Connecting Uptown and Memorial Park

I approve of this.

The overwhelming task of getting to Memorial Park from Uptown by bike or on foot is poised to vastly improve, provided a $22 million project for a bridge across Buffalo Bayou and underpass of Loop 610 come to pass.

“The West Loop has always been this wall that makes getting to memorial park harder than it ought to be,” said John Breeding, president of Uptown Houston.

Uptown, acting as the area’s county improvement district, was awarded nearly $18.5 million last week for the project aimed at better non-motorized access to Memorial Park. As the park has added amenities and seen reinvestment in trails, running facilities and its eastern portion, use has grown and with it, the demand for safer and easier access to it without a car or truck. Hemmed in by Loop 610 to the west and Interstate 10 to the north, getting to Memorial Park can take some maneuvering, including where it isn’t bounded by a freeway.

“It can be a puzzle, for sure,” bicyclist Mike Autry said. “If you are like me and you cannot really come with traffic, you can’t do it safely on the big streets.”

There is no greater barrier than Loop 610, which from the west is only crossed into the park by Memorial Drive and Woodway. Neither, especially at the frontage roads, offer much space for runners and bike riders, nor do speeds along the streets and the inclines bode well for pedestrians and cyclists.

Though there is a path along the southbound frontage road to Loop 610, Breeding said the crossing can be complex. The proposed project, which is about a year away from final design, creates a new route from Post Oak Boulevard – where the wide sidewalks can accommodate bicycles and pedestrians – north to Buffalo Bayou.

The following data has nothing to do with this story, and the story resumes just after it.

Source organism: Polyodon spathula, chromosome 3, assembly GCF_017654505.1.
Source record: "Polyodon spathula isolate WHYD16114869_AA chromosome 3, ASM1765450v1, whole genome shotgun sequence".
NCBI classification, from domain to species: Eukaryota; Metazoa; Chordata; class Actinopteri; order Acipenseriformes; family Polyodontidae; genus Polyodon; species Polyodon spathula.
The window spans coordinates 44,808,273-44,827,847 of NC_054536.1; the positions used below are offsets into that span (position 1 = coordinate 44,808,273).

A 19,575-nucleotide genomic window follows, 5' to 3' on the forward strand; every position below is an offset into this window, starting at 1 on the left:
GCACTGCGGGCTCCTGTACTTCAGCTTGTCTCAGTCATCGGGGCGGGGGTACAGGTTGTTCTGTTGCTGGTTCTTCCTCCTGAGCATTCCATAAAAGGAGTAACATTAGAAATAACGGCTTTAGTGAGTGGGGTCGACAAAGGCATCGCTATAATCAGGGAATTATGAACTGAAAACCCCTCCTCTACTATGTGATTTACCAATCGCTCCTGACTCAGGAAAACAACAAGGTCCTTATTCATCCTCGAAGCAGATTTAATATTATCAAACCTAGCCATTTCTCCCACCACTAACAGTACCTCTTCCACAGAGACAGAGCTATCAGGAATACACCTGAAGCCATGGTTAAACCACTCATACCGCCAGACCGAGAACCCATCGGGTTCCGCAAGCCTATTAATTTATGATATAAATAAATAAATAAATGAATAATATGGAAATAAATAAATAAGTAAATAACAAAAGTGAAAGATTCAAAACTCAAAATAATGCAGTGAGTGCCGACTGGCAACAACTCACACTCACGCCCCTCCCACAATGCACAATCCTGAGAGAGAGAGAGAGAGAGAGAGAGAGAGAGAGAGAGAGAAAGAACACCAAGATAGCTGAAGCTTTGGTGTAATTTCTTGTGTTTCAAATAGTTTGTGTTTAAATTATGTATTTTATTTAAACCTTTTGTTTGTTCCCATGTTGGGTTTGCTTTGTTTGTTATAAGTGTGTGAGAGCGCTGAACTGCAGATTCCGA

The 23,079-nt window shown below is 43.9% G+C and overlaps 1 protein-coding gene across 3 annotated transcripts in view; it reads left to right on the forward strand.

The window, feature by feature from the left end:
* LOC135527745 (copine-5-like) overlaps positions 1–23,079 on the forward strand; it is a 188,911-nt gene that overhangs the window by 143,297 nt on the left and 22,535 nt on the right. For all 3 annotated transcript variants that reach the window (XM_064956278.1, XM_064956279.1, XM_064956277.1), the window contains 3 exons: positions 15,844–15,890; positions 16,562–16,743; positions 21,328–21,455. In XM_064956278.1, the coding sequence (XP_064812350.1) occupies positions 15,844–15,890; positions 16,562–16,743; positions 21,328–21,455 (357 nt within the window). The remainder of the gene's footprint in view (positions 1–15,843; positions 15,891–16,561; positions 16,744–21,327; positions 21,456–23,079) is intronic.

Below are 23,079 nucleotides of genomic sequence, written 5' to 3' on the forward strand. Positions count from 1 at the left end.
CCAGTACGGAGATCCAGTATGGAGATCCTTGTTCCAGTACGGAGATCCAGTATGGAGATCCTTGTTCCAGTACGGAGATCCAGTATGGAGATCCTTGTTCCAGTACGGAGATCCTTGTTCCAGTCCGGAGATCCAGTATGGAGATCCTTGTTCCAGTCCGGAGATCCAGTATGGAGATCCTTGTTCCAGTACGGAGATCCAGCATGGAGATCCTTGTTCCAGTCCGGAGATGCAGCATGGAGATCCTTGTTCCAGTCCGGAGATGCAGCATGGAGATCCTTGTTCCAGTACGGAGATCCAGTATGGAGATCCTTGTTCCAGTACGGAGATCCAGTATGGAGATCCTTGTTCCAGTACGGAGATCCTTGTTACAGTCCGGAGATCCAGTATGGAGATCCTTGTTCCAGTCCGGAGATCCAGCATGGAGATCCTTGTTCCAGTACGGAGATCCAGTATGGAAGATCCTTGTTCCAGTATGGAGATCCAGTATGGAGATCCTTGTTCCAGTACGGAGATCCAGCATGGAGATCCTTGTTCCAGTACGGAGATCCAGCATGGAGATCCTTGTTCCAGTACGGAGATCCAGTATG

Breeding said from there the plans include a new bridge across the bayou, west of the frontage road, which will connect to a new trail on the north banks that will follow the water beneath the frontage roads and freeway, then ascend back up to street level on the east of Loop 610 and connect along the side of the Houston Arboretum and Nature Center to the existing trail along Woodway.

Getting up and down, through and around the area requires some complicated design, but Breeding – who is retiring – said his hope would be to have the project fully designed within a year.

“My objective is to bid this project for construction in December 2024,” he said.

If that happens, and the work takes the expected 12 months, people could be running or pedaling into the park by the end of 2025.

This just makes sense. Memorial Park is one of the city’s great amenities. It should be as easy as possible for as many people as possible to get there. If some of the people who want to go there can do so without having to drive, then they won’t be competing for parking spaces with everyone else. It’s a win-win. Like the project to connect Buffalo Bayou Park with Memorial Park, this will make Houston a better place.

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